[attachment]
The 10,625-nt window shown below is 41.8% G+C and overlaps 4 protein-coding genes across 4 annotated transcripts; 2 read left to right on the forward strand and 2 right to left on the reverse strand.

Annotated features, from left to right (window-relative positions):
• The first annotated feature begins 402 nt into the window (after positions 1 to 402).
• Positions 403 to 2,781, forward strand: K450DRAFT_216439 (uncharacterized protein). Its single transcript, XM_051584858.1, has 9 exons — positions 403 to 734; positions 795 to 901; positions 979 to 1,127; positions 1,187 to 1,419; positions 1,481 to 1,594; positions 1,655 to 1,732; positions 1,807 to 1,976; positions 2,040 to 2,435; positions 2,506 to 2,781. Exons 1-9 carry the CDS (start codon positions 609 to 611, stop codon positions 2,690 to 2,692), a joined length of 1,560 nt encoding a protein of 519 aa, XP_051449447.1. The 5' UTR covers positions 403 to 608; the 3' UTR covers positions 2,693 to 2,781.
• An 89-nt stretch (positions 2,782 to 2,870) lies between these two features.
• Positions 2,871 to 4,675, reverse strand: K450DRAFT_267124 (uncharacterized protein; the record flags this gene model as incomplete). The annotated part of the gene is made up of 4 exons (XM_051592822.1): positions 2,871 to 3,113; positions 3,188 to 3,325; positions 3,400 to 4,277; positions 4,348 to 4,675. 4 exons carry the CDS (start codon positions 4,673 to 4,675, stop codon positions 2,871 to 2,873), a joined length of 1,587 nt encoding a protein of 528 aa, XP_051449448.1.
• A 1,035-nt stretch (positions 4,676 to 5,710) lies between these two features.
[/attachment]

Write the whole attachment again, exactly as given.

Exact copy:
The 10,625-nt window shown below is 41.8% G+C and overlaps 4 protein-coding genes across 4 annotated transcripts; 2 read left to right on the forward strand and 2 right to left on the reverse strand.

Annotated features, from left to right (window-relative positions):
• The first annotated feature begins 402 nt into the window (after positions 1 to 402).
• Positions 403 to 2,781, forward strand: K450DRAFT_216439 (uncharacterized protein). Its single transcript, XM_051584858.1, has 9 exons — positions 403 to 734; positions 795 to 901; positions 979 to 1,127; positions 1,187 to 1,419; positions 1,481 to 1,594; positions 1,655 to 1,732; positions 1,807 to 1,976; positions 2,040 to 2,435; positions 2,506 to 2,781. Exons 1-9 carry the CDS (start codon positions 609 to 611, stop codon positions 2,690 to 2,692), a joined length of 1,560 nt encoding a protein of 519 aa, XP_051449447.1. The 5' UTR covers positions 403 to 608; the 3' UTR covers positions 2,693 to 2,781.
• An 89-nt stretch (positions 2,782 to 2,870) lies between these two features.
• Positions 2,871 to 4,675, reverse strand: K450DRAFT_267124 (uncharacterized protein; the record flags this gene model as incomplete). The annotated part of the gene is made up of 4 exons (XM_051592822.1): positions 2,871 to 3,113; positions 3,188 to 3,325; positions 3,400 to 4,277; positions 4,348 to 4,675. 4 exons carry the CDS (start codon positions 4,673 to 4,675, stop codon positions 2,871 to 2,873), a joined length of 1,587 nt encoding a protein of 528 aa, XP_051449448.1.
• A 1,035-nt stretch (positions 4,676 to 5,710) lies between these two features.